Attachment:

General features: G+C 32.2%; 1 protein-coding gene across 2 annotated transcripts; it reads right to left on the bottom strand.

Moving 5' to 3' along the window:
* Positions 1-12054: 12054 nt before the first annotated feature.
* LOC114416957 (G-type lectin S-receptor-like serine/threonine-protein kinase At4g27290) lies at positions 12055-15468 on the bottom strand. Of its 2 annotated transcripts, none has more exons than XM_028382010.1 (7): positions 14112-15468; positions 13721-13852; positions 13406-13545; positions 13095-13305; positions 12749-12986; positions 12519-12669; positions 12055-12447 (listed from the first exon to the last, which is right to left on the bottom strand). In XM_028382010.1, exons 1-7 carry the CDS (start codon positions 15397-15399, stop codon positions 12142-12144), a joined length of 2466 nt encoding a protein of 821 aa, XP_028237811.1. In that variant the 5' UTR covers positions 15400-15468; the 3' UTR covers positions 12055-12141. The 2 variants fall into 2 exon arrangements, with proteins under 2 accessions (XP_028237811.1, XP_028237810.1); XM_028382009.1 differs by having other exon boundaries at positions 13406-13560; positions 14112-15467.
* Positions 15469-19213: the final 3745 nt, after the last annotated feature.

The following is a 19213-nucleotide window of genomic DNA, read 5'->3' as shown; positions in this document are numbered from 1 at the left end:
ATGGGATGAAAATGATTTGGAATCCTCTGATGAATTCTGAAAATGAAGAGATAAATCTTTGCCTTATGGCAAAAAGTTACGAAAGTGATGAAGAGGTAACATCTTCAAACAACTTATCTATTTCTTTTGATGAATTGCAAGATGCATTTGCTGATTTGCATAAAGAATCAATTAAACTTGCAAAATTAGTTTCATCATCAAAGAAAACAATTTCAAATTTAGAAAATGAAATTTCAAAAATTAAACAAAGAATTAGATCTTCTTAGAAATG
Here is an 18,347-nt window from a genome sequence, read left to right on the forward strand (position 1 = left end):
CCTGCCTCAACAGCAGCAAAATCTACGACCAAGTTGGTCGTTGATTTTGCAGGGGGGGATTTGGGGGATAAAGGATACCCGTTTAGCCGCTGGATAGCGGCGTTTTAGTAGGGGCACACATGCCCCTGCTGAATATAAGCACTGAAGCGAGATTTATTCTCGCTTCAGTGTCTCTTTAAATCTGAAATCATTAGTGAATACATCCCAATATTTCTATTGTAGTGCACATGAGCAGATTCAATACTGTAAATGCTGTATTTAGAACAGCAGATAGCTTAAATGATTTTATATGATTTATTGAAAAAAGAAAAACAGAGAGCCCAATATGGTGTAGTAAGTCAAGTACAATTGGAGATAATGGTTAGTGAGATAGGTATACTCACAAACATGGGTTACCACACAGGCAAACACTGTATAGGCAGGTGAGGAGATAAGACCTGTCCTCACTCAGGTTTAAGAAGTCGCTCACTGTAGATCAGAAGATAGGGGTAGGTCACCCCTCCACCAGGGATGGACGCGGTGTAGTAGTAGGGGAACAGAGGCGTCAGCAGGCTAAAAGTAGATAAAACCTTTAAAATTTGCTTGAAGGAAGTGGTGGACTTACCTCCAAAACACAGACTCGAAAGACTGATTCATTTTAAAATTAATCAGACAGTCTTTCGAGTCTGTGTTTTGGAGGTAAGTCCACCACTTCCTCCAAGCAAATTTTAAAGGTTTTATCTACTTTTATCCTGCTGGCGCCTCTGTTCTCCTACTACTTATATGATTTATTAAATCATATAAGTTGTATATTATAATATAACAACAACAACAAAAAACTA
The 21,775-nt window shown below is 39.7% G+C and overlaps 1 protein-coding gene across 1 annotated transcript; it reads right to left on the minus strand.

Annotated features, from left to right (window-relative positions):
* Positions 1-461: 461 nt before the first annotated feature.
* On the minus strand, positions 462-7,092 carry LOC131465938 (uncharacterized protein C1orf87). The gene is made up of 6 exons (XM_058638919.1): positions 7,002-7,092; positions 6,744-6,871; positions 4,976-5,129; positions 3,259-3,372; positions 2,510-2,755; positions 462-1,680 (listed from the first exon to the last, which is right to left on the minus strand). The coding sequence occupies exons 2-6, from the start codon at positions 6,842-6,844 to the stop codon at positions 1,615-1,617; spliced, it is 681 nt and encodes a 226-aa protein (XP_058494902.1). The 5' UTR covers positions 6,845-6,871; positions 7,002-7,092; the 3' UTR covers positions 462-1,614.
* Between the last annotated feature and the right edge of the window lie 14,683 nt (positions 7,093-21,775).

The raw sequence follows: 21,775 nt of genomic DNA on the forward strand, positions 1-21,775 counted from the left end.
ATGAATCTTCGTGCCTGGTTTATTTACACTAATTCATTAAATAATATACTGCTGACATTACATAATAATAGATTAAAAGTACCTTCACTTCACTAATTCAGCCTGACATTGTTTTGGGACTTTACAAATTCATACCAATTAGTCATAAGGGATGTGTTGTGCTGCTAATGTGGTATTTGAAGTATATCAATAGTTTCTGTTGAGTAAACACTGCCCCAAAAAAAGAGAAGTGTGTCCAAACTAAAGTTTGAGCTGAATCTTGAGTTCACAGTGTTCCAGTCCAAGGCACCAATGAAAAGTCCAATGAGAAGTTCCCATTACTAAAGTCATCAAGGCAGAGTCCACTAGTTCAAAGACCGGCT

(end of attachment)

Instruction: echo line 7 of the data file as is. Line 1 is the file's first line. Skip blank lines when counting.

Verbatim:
ATGGGATGAAAATGATTTGGAATCCTCTGATGAATTCTGAAAATGAAGAGATAAATCTTTGCCTTATGGCAAAAAGTTACGAAAGTGATGAAGAGGTAACATCTTCAAACAACTTATCTATTTCTTTTGATGAATTGCAAGATGCATTTGCTGATTTGCATAAAGAATCAATTAAACTTGCAAAATTAGTTTCATCATCAAAGAAAACAATTTCAAATTTAGAAAATGAAATTTCAAAAATTAAACAAAGAATTAGATCTTCTTAGAAATG